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First POST: Reaching

BY Micah L. Sifry | Monday, March 16 2015

The FBI makes communities sign nondisclosure agreements if they want to use this cellphone tracking tool; police really like their automated license plate readers; edits to Wikipedia pages for Eric Garner, Sean Bell and Amadou Diallo traced to the New York City Police Department; it's Sunshine Week; and much, much more. Read More

First POST: Video Stars

BY Micah L. Sifry | Monday, January 26 2015

How the White House hit a home run on YouTube post-State of the Union; why the Barrett Brown sentencing casts a chill on online security research; how media producers use Crowdtangle to optimize their Facebook audiences; and much, much more. Read More

First POST: System-Gaming

BY Micah L. Sifry | Thursday, October 30 2014

Why techies interested in political reform are facing challenges; the latest data on Democratic voter contacts in 2014; Hungary's anti-Internet tax demonstrations are getting huge; and much, much more. Read More

Civic Tech and Engagement: With Waze, Who's in the Driver's Seat?

BY Micah L. Sifry | Tuesday, October 21 2014

Screenshot of Waze.com's live map for Rio de Janeiro

Can you be a "connected citizen" if you don't know that you are connected to government? That's the question that's been on my mind since Waze, the crowdsourced traffic data company recently acquired by Google, announced a major new partnership with ten local cities and governments around the world called "Connected Citizens." Under this program, Waze will be giving city, state and county authorities like the New York Police Department and Rio de Janiero's Operations Center real-time traffic incident data (aggregated and anonymized) and in turn getting timely and relevant data from the authorities about scheduled events (construction, marathons and the like) that can also cause traffic problems. Since the program's announcement, dozens more governments have been applying to join in. At first glance, this can only be seen as a net plus good where everyone wins. But upon further inspection, Waze's new "Connected Citizens" program can teach us a lot about the potential, and limits, of tech-empowered civic engagement when the users aren't really in the driver's seat (pun intended). Read More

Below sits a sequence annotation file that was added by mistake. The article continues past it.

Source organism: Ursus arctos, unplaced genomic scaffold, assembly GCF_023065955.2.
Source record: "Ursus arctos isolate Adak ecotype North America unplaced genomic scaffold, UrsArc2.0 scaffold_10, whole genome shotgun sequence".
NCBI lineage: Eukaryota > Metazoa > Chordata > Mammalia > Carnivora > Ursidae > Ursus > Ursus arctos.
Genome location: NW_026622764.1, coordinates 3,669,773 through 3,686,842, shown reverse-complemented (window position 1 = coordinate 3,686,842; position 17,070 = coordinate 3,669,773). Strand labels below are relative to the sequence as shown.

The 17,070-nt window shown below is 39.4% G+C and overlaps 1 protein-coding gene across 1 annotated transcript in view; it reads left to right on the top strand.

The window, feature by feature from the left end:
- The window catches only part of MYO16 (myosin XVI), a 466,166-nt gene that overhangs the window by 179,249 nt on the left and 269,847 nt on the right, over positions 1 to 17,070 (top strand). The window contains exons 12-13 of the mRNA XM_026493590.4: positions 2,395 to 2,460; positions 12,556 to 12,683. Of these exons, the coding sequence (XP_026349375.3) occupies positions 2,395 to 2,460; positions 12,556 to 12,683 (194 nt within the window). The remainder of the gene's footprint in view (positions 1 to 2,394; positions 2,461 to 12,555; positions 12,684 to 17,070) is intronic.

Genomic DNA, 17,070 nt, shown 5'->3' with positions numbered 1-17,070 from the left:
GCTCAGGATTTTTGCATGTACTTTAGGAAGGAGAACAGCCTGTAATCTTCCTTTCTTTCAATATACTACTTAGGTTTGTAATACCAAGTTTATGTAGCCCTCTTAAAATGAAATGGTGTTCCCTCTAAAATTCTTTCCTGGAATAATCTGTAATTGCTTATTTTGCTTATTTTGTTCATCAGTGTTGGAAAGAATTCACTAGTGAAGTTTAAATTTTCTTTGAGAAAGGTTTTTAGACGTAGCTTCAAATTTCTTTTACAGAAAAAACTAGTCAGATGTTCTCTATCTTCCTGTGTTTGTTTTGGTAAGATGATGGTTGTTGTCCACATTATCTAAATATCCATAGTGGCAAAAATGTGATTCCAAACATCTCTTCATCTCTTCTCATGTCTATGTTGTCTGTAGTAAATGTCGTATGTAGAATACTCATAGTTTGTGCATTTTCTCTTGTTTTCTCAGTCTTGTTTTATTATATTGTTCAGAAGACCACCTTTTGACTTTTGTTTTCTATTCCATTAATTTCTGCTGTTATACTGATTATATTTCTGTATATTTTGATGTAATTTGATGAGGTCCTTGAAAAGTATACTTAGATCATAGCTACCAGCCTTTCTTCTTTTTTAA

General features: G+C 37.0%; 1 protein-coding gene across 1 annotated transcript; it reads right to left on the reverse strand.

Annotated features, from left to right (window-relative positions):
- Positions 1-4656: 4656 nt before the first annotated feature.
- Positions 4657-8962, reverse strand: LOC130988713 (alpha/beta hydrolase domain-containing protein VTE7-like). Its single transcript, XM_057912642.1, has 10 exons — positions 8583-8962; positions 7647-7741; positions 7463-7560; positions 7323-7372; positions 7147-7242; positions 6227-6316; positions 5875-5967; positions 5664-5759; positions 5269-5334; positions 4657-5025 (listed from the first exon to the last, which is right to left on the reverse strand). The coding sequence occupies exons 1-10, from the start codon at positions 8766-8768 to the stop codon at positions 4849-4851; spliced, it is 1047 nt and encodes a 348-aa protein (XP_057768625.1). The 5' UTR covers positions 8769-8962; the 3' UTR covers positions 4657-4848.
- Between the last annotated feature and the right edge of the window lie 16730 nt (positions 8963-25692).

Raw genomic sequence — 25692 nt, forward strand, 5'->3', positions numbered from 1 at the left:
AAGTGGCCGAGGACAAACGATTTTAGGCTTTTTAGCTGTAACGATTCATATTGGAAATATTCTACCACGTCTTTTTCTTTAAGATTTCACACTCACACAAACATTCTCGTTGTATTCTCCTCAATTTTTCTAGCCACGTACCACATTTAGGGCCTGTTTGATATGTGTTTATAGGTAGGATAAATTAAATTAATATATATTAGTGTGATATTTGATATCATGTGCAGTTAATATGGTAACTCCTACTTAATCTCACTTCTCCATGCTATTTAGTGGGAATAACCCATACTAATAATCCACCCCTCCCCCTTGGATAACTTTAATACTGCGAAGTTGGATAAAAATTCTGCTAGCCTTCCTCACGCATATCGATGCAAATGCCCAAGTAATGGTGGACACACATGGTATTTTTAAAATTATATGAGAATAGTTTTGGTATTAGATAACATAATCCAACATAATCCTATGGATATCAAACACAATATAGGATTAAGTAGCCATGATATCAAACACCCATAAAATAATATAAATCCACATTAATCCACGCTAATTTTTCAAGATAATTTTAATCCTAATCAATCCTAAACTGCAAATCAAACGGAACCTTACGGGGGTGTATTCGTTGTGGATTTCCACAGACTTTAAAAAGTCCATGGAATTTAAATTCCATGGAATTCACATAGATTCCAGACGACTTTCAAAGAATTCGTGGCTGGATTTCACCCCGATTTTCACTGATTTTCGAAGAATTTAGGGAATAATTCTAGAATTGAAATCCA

Civic Tech and Engagement: In Search of a Common Language

BY Micah L. Sifry | Friday, September 5 2014

Marten van Valkenborsch, Construction of the Tower of Babel (c. 1600)

We need much clearer language to describe civic tech. Too often, people working in this field struggle to put into words what it is they are striving for. It's not enough to assume that, like the Supreme Court and obscenity, we know good civic tech when we see it. And if we can't say why something is good (or even great), how can we know what to design for? Indeed, how do we even know if we're after the same design goals? Read More

Civic Tech and Engagement: Announcing a New Series on What Makes it "Thick"

BY Micah L. Sifry | Thursday, July 24 2014

An old-fashioned barn-raising in Lansing, Canada (circa 1900-1919)

Announcing a new series of feature articles that we will be publishing over the next several months, thanks to the support of the Rita Allen Foundation. Our focus is on digitally-enabled civic engagement, and in particular, how and under what conditions "thick" digital civic engagement occurs. What we're after is answers to this question: When does a tech tool or platform enable actual people to make ongoing and significant contributions to each other, to a place or cause, at a scale that produces demonstrable change? Read More

Civic Tech and Engagement: How SeeClickFix is Changing the Fabric of Local Reality

BY Micah L. Sifry | Thursday, July 24 2014

To see how people using the Internet can thicken civic engagement in deep and positive ways, there is no better example than SeeClickFix.com, a community platform that was founded in 2008 by Ben Berkowitz, a computer programmer living in New Haven, Connecticut, and his friends Miles and Kam Lasater and Jeff Blasius. Read More

Digital Engagement Starting to Be New Normal in New York City Council and City Hall

BY Miranda Neubauer | Friday, February 21 2014

Google Hangout with Ben Kallos

Public officials in New York City, from the mayor down to newly elected members of the City Council, are starting to make digital engagement more of an integrated part of their daily routine, as Miranda Neubauer reports. Read More

New Knight Report Maps Growing Civic Tech Ecosystem

BY Micah L. Sifry | Wednesday, December 4 2013

Investor networks in civic tech, per Knight Foundation report

The Knight Foundation has released a fascinating and valuable, if incomplete, report on "The Emergence of Civic Tech: Investments in a Growing Field." It's the first major effort I've seen to define and map this growing space, and covers 209 companies that have received funding since 2011 in its purview. Read More

First POST: Not Psyched

BY Micah L. Sifry | Thursday, September 12 2013

Exclusively for Personal Democracy Plus subscribers: Mark Zuckerberg and Marissa Mayer offer their responses to the NSA revelations; the "tech intellectuals" get their academic review; educational technology moves in on public schools; and much, much more. Read More